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Doctor Who review, The Timeless Children: There’s so much going on it becomes overwhelming

Coherence, emotional truth and aerodynamic plotting go out the window with this busy finale

Ed Power
Sunday 01 March 2020 20:59 GMT
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Doctor Who: The Timeless Children - trailer

Chris Chibnall’s second series overseeing Doctor Who has ended with a crash, bang, wallop, thud, scratch of the head and cry into the void. “The Timeless Children” attempts to squeeze in multitudes, regardless of whether there’s any space. There’s a new origin story for Jodie Whittaker’s likeable Tardis tenant – she had her mind wiped! – and a mini-Doctor reunion, as she summons the memories of past incarnations of the character to break out of a cosmic holding cell. It is so very, very busy. At one point the Doctor bends over and holds her temple, as if her frontal lobe is about to detonate. It isn’t just you, Doc.

But is “The Timeless Children” any good? It depends on what you want from a family friendly 21st century time-travel sci-fi romp. If coherence, emotional truth and aerodynamic plotting are your bag, you’re bang out of luck. Were the episode any shaggier you could lay it in your hallway and call it a carpet.

However, if you are open to Sacha Dhawan reprising his Master-does-pantomime routine from the series’s opening two-parter, then this is the finale you’ve been looking for. You can also add in that weird birth-of-the-Doctor yarn he spins and some honestly quite impressive pitched battles between the Cybermen and Yaz (Mandip Gill), Graham (Bradley Walsh) and the gang. Sounds like your idea of peak Who? Then all your Gallifreyan New Years have come at once.

On the subject of the Doctor’s doomed home-world, “The Timeless Children” makes a point of bringing her back to the now devastated planet. As we already knew, the Master has wiped out their fellow Time Lords. For his next trick, he merges with the Cyberium, that amorphous cosmic evil which has taken the form of a slightly menacing blob of silver putty. And for his trick after that, he is going to resurrect the dead Gallifreyans and turn them into Cybermen. At least that’s what I think. I was taking notes, but perhaps not quickly enough.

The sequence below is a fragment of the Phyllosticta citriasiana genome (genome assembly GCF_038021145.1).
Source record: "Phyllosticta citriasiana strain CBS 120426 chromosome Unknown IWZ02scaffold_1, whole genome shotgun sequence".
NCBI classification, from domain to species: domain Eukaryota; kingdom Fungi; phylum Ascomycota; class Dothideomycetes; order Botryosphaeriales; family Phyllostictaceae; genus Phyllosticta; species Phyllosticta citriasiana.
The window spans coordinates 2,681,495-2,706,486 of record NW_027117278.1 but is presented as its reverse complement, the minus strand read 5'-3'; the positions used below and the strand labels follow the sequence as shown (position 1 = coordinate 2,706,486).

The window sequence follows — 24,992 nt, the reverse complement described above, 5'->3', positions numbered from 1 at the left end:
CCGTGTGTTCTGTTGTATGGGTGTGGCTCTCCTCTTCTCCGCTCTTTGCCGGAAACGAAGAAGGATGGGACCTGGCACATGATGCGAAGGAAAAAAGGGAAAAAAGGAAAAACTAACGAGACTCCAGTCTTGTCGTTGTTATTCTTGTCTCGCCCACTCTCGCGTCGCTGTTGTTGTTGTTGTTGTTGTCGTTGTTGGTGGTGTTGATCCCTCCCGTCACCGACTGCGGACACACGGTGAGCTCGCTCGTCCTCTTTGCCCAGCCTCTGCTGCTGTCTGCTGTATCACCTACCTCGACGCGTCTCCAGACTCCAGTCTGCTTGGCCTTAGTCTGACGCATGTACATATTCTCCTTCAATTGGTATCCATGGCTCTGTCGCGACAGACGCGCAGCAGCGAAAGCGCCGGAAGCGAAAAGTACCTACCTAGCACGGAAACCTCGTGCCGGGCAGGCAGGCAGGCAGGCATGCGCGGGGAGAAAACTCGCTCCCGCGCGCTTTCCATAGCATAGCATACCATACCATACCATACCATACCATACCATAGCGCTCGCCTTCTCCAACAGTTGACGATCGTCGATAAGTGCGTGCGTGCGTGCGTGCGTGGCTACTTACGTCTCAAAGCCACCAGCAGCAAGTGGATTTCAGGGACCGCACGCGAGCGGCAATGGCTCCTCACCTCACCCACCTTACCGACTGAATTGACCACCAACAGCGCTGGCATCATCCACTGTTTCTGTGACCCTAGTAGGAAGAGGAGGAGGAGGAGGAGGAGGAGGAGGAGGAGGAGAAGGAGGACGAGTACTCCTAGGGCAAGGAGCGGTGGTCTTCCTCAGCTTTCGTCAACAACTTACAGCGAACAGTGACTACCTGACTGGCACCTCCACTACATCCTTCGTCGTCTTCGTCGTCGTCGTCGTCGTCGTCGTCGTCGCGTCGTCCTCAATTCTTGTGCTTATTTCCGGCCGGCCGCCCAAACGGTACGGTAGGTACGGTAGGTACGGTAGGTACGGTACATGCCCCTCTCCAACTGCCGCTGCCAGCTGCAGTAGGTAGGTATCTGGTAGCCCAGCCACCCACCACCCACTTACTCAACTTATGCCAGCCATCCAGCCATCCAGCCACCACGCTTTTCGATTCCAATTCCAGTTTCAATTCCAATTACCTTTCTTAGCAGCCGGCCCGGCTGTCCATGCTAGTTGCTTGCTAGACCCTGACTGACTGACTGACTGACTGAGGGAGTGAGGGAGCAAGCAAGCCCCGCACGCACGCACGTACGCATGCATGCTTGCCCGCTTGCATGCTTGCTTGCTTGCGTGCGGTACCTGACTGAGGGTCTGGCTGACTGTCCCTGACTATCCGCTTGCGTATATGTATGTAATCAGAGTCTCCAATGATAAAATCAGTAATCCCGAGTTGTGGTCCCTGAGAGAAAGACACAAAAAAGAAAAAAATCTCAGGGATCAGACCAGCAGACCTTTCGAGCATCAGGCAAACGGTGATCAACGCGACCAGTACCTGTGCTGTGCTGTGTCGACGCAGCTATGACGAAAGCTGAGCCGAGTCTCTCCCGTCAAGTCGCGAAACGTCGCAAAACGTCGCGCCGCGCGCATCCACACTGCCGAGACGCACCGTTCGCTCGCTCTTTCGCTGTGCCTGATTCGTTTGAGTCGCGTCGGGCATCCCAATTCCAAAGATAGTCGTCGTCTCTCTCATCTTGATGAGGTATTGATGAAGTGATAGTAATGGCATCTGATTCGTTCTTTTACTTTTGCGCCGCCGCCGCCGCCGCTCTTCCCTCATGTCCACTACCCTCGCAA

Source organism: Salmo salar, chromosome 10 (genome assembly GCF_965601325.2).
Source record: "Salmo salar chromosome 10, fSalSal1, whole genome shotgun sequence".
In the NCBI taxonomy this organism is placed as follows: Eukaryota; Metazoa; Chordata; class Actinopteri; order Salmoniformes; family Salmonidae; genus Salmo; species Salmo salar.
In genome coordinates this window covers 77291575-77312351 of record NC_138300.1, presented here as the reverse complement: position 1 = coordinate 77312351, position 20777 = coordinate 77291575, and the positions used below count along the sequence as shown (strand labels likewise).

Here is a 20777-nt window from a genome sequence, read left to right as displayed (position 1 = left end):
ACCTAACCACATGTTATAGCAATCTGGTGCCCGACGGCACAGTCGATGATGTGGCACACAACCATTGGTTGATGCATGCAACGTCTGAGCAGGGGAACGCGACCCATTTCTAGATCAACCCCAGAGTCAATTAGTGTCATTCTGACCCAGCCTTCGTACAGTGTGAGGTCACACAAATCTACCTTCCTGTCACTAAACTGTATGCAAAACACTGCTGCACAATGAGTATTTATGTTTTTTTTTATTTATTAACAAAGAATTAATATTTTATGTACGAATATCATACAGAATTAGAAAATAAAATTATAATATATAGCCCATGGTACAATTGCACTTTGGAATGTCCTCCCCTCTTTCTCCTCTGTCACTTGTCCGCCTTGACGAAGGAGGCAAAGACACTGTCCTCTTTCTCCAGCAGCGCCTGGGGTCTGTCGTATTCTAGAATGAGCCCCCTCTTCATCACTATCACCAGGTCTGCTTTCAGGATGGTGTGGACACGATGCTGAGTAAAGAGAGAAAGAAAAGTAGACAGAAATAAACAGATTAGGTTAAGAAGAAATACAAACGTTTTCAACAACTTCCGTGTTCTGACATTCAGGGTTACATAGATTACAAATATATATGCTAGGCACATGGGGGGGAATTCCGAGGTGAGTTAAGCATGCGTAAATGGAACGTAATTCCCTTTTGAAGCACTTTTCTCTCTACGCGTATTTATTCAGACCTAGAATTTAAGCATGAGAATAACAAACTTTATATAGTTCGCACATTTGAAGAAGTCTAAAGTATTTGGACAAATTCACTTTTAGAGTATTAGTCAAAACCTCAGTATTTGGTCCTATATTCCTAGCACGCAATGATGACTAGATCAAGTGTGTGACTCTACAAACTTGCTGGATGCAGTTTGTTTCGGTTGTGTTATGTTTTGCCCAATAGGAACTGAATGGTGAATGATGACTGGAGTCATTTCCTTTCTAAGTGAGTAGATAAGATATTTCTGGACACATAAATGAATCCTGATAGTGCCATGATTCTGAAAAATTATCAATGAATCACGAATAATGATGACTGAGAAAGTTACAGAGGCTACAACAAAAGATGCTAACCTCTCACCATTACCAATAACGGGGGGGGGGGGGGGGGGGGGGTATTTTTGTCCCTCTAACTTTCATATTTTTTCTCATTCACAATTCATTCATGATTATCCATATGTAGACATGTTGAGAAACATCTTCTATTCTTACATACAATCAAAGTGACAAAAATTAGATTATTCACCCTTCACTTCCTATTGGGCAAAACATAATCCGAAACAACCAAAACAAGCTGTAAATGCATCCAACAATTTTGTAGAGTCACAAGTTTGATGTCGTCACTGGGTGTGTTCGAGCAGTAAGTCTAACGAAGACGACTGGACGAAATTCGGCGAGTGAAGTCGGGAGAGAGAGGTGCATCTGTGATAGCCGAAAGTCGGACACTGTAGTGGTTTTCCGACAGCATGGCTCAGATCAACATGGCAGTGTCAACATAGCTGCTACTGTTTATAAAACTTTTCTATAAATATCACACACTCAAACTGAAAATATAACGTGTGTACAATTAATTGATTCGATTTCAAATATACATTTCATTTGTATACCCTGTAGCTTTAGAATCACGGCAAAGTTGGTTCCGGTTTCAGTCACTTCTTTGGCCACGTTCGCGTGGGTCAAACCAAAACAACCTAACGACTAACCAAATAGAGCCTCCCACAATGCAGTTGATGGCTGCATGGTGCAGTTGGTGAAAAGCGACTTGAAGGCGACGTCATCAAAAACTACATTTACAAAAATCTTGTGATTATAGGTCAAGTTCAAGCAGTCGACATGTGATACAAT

Anyway, his treat for the Doctor is to reveal to her where she comes from. She is, by his telling, the original “Timeless Child”. She was discovered by a Gallifreyan astronaut many lifetimes previously. The deep space explorer was surprised when her young ward – yes, the Doctor – regenerated after a seemingly fatal slip. The kid goes on to assume form after form, in the process helping Gallifrey unlock the secret to regeneration.

This is all explained by the Master as if it were a jaw-dropper for the ages. The real bombshell here, though, is that the Father Ted-adjacent storyline from the previous episode, in which a young Irish policeman falls to his death only to survive, was a scrambled version of the Doctor’s life story. This was then implanted in the Doctor’s mind, which is why she glitches back to memories of herself as a Time Lord in Templemore. Wait, what? Could someone please explain again? Only really, really slowly.

Actually no, we’re out of time. The Cyberman star destroyer has landed and the Master has become one with the Cyberium. That crashing sound is the Cyberman ship bashing into the great Citadel of Gallifrey. Or maybe it’s Chibnall ripping out the kitchen sink and chucking it into the script.

Either way, there’s so much going on it is easy to be overwhelmed. “The Timeless Children” is therefore perhaps best enjoyed simply as a spectacle. The Cyberman troop carrier is a wonderful gothic creation, half Star Wars, half Warhammer 40K Space Hulk. And it’s good to see Jo Martin’s alternate timeline Doctor briefly return to give a pep talk, though I have no idea how she got there.

Chibnall pulls off a zippy resolution, too. To foil the Master, the Doctor resolves to destroy all organic matter on Gallifrey using a devastating explosive concealed within the miniaturised Lone Cyberman. But then charges Ian McElhinney’s Ko Shamus – surely an anagram – to do the blowing up instead.

So the Doctor flees. The rest of the “fam” have already beamed down to Earth, so they’re fine too. On the other hand, it may be some time before they are reunited with their mentor. No sooner has she escaped in a Tardis disguised as a tree (this is a sentence I have been paid to write), she is arrested by the Judoon military police and it’s off to space jail. And then credits roll (fans will be intrigued to discover that the Doctor returns at Christmas to battle the Daleks). It’s a rollercoaster ending, no question. What a shame the build-up is such a muddle.

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